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Return of the Honu
Hawaiian Green Sea Turtle * Hawaiian Name: Honu
Protected by the Endangered Species Act
In Hawaii, most female Green Sea Turtles nest on the same small islands at French Frigate Shoals. Like many generations before, they travel hundreds of miles from their feeding grounds in the main islands to the Northwestern Hawaiian Islands’ nesting sites. After mating, the female leaves the comfort of the ocean, hauls herself across a pristine beach and digs a nest pit slightly larger than herself. Then with her hind flippers she digs a two foot hole for her 50 to 150 eggs. She covers her nest with sand before returning to the ocean. She will not mate again for two or three years.
In two months the baby turtles hatch and work together as a group by scrambling on top of each other to lift themselves to just below the surface of their sandy nest. At dusk, the two inch babies burst from their nest and scamper across the beach into the ocean – surviving predators as best they can. They quickly swim straight out into the ocean to their unknown nursery where they eat many kinds of small marine life. When the baby turtles reach 15 to 18 inches long, they come close to Hawaii’s islands and begin feeding in algae rich pastures. All ages spend the winter and spring months in these shallow feeding grounds throughout the islands eating sea grasses and seaweed. Green Sea Turtles often come ashore to bask in the sun for hours.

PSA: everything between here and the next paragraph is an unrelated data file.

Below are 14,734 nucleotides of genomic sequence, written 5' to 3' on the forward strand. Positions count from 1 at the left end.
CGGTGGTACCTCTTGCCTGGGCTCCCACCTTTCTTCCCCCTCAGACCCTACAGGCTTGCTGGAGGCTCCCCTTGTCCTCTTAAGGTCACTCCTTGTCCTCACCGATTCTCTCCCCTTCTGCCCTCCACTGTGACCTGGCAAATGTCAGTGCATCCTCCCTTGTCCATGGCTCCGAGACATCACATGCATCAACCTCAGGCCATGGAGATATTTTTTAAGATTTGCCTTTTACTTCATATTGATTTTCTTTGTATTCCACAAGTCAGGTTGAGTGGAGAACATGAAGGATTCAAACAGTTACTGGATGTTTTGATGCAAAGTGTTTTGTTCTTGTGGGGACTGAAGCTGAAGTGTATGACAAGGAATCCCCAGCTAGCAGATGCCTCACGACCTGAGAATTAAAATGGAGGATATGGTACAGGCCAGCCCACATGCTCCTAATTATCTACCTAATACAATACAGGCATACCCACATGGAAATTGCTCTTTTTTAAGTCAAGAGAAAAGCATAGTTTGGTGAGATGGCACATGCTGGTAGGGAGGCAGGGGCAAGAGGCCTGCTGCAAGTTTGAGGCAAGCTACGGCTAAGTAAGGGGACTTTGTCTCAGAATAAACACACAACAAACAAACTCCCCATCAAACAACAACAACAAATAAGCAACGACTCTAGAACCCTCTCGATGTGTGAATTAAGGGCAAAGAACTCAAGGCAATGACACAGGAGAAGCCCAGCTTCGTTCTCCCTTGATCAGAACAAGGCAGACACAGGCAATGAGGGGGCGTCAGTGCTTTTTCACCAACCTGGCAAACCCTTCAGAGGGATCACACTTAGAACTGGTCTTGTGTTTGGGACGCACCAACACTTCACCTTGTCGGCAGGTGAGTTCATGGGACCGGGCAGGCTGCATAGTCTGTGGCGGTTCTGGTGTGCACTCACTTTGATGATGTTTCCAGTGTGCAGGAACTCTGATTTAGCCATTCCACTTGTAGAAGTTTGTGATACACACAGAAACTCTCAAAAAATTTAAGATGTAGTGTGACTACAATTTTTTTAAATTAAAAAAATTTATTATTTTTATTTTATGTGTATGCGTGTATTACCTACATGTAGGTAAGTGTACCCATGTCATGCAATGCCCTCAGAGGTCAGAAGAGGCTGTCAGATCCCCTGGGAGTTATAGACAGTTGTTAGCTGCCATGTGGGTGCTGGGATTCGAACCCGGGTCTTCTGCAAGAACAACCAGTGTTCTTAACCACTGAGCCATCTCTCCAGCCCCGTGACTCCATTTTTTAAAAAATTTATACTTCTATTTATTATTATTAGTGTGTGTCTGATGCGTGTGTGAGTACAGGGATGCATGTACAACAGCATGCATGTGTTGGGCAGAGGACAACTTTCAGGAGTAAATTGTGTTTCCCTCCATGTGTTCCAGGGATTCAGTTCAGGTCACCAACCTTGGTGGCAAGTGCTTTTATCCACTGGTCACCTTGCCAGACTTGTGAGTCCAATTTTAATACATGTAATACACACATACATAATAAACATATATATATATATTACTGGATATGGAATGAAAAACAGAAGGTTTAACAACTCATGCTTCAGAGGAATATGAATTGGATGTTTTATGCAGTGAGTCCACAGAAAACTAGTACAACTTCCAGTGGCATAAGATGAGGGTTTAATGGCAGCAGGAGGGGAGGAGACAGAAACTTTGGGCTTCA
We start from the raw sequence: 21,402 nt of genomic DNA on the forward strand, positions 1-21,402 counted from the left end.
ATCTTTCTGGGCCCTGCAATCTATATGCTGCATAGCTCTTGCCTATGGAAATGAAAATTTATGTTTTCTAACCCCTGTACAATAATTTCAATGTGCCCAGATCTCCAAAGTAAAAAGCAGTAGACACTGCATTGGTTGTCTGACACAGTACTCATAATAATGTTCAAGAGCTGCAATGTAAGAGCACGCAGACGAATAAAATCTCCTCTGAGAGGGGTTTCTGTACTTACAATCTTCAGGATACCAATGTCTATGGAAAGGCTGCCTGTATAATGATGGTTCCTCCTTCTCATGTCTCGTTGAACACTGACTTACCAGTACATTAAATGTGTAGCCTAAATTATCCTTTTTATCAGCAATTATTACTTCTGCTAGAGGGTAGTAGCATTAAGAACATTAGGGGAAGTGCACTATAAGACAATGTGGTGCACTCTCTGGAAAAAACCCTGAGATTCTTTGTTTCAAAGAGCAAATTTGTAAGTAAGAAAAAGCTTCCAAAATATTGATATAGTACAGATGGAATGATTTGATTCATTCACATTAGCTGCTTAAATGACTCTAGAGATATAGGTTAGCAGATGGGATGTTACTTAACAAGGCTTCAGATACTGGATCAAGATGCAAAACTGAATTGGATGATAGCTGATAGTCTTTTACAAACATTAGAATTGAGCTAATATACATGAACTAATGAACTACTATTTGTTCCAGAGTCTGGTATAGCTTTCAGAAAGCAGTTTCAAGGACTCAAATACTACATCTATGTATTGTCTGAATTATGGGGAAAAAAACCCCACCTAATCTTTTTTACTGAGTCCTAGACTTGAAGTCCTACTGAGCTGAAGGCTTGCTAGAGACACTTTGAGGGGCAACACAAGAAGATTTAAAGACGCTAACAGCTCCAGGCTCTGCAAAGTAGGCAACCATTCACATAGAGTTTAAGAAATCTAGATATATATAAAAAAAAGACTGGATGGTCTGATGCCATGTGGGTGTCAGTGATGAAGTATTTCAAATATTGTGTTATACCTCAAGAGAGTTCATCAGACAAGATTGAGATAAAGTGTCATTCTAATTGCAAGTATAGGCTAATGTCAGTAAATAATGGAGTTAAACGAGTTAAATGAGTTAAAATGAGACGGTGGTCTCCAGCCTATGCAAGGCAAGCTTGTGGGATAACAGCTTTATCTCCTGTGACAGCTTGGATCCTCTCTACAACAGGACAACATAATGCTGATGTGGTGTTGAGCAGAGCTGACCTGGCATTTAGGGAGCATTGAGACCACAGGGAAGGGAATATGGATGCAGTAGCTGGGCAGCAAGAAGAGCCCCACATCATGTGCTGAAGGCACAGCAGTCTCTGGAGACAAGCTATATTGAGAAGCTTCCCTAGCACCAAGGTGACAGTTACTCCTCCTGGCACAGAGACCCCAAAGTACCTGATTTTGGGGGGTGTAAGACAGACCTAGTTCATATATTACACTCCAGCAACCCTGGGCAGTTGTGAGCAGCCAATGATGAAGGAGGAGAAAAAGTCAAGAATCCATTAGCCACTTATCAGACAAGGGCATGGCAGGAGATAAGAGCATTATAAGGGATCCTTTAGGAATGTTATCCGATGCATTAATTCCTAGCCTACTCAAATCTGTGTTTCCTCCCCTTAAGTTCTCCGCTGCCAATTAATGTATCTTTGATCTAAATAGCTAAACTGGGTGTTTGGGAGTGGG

It is of interest to know that Green Sea Turtles:
- Cannot pull their heads inside their shells.
- See well underwater but not above.
- Shed thick salty tears to cleanse and remove extra salt from their bodies.
- Have no voice but can hear.
- Have an excellent sense of smell.
- Can grow to lengths of 3-4 feet and weigh up to 400 pounds.
- Reach sexual maturity around 25 years old and can possibly live up to 80 years.
- The long tails of the males distinguish them from the females.
- Can swim 20 miles per hour for short distances.
- Fossils are dated to 180 million years ago.
In the summertime when the sun is at its highest, some adult females and most of the males begin their journey back to the Northwestern Hawaiian Islands. Some swim as far as 800 miles or more in their pilgrimage to complete the journey of the Honu.
© 2002 Victoria McCormick
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